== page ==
source; Massachusetts Historical Commission
source; Commonwealth of Massachusetts, Department of Conservation and Recreation
source; Borderland State Park
source: History of Easton, William L. Chaffin, 1886
source; Massachusetts Historical Commission
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Colonel Israel Tisdale Farmhouse at Borderland
The Colonel Israel Tisdale Farmhouse was one of the first purchases made by Oakes and Blanche Ames in 1906. Around 1635, John Tisdale was born to Thomas and Ruth Tisdale. In 1614, Thomas and Ruth Tisdale came to United States from Ripon, Yorkshire to live in Duxbury around 1637, Taunton in 1650. John Tisdale married Sarah Walker in 1635, with eight children between 1642 through 1658 including the father of Colonel Israel Tisdale. In 1843, John Tisdale joined a military company. From 1650 through 1658, John Tisdale was a selectman, a constable from 1655 through 1659, and Plymouth Court Representative, from 1674 through 1675. On June 27, 1675, colonial records show that John Tisdale was killed by the Indians. In 1775, Colonel Israel Tisdale’s parents were Edward and Ruth Harlow Tisdale, with his sister and brother, Betsey and Edward Tisdale, Jr. Israel’s father, Edward Tisdale became a private in Capt. Edward Bridge Saville’s company in Lexington, Colonel Robinson’s regiment. Edward came home to the town of Stoughtonham, (right now Sharon), following serving in Colonel Gill’s regiment at Dorchester Hill.
In 1706, Capt. Joseph Tisdale, Jr., eldest son of Joseph and Mary Tisdale, and great-grandfather of Col. Israel Tisdale, married Ruth Reed, with seven children including Ebenezer Tisdale. Capt. Ebenezer Tisdale was born in Taunton. In 1723, Ebenezer married Priscilla Drake, followed by moving to Stoughtonham, as previously mentioned, name changed to Sharon in 1783. Captain Ebenezer and Priscilla Drake Tisdale moved thirteen miles north on the future site at 697 Mountain Street in Sharon, of his grandson, Colonel Israel Tisdale. On April 19, 1775, Captain Ebenezer Tisdale was on the Lexington Alarm Roll, which marched from Stoughtonham. Captain Tisdale was an inspector during the Revolution and represented Stoughtonham (Sharon) for the ratification of the Federal Constitution followed by serving in the State Senate. In 1780, Colonel Israel Tisdale was born to Edward and Ruth Harlow Tisdale. Colonel Israel Tisdale was twice married as his first wife preceded him in death. On December 1, 1781, Colonel Israel Tisdale married Susannah Talbot, daughter of Deacon Josiah and Susannah Morse Talbot.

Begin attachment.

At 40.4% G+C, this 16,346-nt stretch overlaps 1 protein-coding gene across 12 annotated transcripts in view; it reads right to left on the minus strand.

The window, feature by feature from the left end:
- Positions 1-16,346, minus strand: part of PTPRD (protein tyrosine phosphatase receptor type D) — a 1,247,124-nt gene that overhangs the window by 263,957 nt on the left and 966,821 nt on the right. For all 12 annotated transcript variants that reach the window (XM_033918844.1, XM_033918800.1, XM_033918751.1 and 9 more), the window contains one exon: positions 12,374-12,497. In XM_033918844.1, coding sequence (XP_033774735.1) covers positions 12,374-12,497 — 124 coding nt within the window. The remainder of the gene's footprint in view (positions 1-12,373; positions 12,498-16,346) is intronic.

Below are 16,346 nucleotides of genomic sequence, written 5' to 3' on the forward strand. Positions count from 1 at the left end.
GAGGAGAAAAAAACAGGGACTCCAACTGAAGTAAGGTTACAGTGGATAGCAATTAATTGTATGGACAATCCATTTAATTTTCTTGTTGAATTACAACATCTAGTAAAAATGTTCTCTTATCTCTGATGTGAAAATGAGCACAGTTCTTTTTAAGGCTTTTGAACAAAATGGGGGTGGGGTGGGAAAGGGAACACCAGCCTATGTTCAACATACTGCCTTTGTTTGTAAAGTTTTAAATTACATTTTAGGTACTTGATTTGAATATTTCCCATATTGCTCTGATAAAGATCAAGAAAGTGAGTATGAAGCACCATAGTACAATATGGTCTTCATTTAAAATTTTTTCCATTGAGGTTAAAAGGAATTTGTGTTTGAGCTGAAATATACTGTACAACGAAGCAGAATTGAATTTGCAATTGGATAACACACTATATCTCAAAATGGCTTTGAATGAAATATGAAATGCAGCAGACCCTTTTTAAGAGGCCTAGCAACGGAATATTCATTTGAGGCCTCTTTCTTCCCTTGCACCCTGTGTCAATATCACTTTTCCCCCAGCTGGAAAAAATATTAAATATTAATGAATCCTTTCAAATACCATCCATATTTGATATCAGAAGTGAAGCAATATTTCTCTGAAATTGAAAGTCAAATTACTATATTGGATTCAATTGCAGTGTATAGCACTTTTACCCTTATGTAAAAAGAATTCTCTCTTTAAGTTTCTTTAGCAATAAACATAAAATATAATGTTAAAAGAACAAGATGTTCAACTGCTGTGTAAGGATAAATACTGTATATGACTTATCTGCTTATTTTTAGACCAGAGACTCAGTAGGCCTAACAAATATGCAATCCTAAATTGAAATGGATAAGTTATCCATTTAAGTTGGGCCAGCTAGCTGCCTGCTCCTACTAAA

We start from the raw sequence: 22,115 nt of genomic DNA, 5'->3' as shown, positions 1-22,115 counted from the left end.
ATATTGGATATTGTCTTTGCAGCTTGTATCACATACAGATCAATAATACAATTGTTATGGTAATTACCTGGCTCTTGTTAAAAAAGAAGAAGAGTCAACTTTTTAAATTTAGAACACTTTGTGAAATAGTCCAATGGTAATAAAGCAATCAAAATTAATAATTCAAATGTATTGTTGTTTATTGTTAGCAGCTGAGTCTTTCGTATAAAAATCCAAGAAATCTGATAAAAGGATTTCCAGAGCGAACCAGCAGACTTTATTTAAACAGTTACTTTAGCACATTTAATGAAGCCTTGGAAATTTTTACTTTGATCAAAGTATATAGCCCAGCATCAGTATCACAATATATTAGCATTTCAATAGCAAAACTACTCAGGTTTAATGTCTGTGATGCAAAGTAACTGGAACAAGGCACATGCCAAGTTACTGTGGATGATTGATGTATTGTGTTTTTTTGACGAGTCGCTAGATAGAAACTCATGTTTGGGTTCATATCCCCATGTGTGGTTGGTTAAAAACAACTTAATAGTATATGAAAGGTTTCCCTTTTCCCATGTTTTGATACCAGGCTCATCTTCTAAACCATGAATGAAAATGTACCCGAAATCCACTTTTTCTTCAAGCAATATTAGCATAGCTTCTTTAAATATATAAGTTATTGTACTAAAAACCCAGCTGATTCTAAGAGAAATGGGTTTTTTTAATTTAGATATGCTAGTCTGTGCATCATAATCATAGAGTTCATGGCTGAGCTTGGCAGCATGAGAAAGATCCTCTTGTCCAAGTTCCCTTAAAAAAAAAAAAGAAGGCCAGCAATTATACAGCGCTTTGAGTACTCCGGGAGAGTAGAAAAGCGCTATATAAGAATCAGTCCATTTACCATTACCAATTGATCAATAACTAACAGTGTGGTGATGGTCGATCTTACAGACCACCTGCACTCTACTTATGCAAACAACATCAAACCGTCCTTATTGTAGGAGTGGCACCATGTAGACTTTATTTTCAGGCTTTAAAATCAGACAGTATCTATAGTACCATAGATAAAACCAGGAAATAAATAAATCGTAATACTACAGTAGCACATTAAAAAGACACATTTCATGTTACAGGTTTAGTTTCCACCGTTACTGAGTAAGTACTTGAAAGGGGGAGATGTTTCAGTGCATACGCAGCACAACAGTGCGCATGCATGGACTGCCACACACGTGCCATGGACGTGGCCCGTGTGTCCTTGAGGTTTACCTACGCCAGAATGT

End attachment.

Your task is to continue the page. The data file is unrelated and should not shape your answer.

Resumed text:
During the early 1800s, Colonel Israel Tisdale was well known for his farming and involvement in the militia movement. Colonel Israel Tisdale was a prominent and influential man in his neighborhood of Bay Road in Easton and Sharon. He did not reside on Bay Road, but half a mile to the west at 697 Mountain Street. Colonel Israel Tisdale created the Colonel Israel Tisdale’s Farm homestead. In 1810, Colonel Israel Tisdale started building a house on the property of Captain Ebenezer Tisdale replacing Ebenezer’s first house quickly going to decay.
Colonel Israel Tisdale spent years collecting lumber and material before starting to build the house. Colonel Israel Tisdale finished the house, with seven beds all neatly in place. Tisdale was having breakfast when he noticed a tiny fire in the north room. The carpenters lost all their tools and seven out of nine carpenters went home bareheaded. Israel was able to save his private papers, his whiskers being singed in the attempt. Relatives and friends encouraged Israel to rebuild at 697 Mountain Street. General Shepard Leach was framing his own house of the same size. General Leach gave him the frame, and the brand-new house was completed in six weeks’ time. On October 15, 1813, Susannah Talbot Tisdale passed away in Sharon. History has its own stories about the farming methods and products that earned Colonel Israel Tisdale the reputation as Sharon’s most successful farmer. The homestead remained in possession of the Tisdale’s family until 1906. In that year, the property right now known at 697 Mountain Road in Sharon was purchased by Oakes, son of former Governor Oliver and Anna Coffin Ames of 35 Oliver Street, and his wife, Blanche Ames. Oakes and Blanche Ames were looking for a country style estate in the country.
Although it is not part of Easton, the parcel was included in the Oakes and Blanche Ames Estate as it was associated with the Tisdale family. On May 15, 1900, Oakes Ames married Blanche Ames in Easton, daughter of Adelbert and Blanche A. Butler Ames. According to U. S. Census in 1900, residing on Main Street, right now, 35 Oliver Street were Oakes and Blanche Ames with Oakes’ mother, widow Anna Coffin Ames, with her two daughters, Evelyn C., and Susan E, Ames, and eight servants. Between 1900 and 1910, Oakes and Blanche Ames were residing at the home of Governor Oliver and Anna Coffin Ames at 355 Commonwealth Avenue in Boston. In 1902, the Boston Massachusetts City Directory listed Oakes Ames residing at 355 Commonwealth Avenue in Boston. Oakes and Blanche Ames added to the house adding two dormers on the second floor in the Colonial Revival style.